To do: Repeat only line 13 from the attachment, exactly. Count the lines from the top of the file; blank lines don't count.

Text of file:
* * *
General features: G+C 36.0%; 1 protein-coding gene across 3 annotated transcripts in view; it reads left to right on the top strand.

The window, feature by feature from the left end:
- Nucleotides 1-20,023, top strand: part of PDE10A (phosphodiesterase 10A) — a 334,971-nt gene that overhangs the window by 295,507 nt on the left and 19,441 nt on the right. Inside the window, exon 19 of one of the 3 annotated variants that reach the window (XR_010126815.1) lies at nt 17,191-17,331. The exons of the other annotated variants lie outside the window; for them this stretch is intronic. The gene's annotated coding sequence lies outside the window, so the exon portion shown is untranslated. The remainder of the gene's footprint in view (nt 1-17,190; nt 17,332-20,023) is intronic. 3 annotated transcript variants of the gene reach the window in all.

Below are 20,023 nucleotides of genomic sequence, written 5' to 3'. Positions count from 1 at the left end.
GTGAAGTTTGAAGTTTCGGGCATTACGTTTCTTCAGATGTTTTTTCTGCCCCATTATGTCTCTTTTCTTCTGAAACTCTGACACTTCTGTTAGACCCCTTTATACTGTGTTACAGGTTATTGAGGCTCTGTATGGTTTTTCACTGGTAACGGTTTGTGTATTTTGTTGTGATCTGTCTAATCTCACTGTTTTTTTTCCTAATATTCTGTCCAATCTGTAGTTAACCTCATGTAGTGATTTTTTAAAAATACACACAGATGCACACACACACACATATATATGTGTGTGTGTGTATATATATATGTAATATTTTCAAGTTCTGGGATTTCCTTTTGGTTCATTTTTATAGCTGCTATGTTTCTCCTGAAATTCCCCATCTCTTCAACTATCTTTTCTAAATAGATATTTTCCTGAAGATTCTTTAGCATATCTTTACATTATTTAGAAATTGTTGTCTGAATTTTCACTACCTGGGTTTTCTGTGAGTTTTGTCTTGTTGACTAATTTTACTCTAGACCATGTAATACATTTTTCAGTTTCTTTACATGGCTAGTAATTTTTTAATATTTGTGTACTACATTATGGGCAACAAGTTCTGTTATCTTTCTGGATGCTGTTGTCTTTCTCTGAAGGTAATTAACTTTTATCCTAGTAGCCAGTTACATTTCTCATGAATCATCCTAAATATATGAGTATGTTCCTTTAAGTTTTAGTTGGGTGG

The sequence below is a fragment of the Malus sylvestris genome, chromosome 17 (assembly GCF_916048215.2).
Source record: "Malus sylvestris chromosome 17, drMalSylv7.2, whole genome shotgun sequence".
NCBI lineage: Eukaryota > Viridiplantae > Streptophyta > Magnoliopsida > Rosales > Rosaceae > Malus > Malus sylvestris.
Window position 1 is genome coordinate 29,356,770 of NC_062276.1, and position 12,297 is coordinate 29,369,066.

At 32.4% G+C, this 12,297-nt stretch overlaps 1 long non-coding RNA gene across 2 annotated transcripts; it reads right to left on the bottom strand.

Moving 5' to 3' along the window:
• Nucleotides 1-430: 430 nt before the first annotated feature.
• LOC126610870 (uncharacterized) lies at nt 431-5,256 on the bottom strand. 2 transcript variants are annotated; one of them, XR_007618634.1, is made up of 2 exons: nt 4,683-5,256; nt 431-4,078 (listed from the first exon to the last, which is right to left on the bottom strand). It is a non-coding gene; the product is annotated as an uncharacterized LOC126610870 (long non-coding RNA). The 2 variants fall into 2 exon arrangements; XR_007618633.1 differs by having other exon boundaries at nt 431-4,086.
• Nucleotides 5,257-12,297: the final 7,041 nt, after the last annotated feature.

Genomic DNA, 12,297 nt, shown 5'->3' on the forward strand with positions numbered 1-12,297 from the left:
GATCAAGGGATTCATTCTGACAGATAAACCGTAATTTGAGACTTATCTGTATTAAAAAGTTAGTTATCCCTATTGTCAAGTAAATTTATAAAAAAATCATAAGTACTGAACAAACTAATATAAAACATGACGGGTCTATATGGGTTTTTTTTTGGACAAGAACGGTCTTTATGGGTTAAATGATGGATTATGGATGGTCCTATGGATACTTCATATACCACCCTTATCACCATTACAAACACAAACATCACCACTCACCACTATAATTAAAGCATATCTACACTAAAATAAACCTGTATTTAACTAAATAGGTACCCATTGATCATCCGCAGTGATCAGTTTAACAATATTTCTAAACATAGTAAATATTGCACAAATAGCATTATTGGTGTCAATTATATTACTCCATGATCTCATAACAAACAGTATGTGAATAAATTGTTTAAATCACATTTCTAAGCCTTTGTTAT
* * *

• LOC126610870 (uncharacterized) lies at nt 431-5,256 on the bottom strand. 2 transcript variants are annotated; one of them, XR_007618634.1, is made up of 2 exons: nt 4,683-5,256; nt 431-4,078 (listed from the first exon to the last, which is right to left on the bottom strand). It is a non-coding gene; the product is annotated as an uncharacterized LOC126610870 (long non-coding RNA). The 2 variants fall into 2 exon arrangements; XR_007618633.1 differs by having other exon boundaries at nt 431-4,086.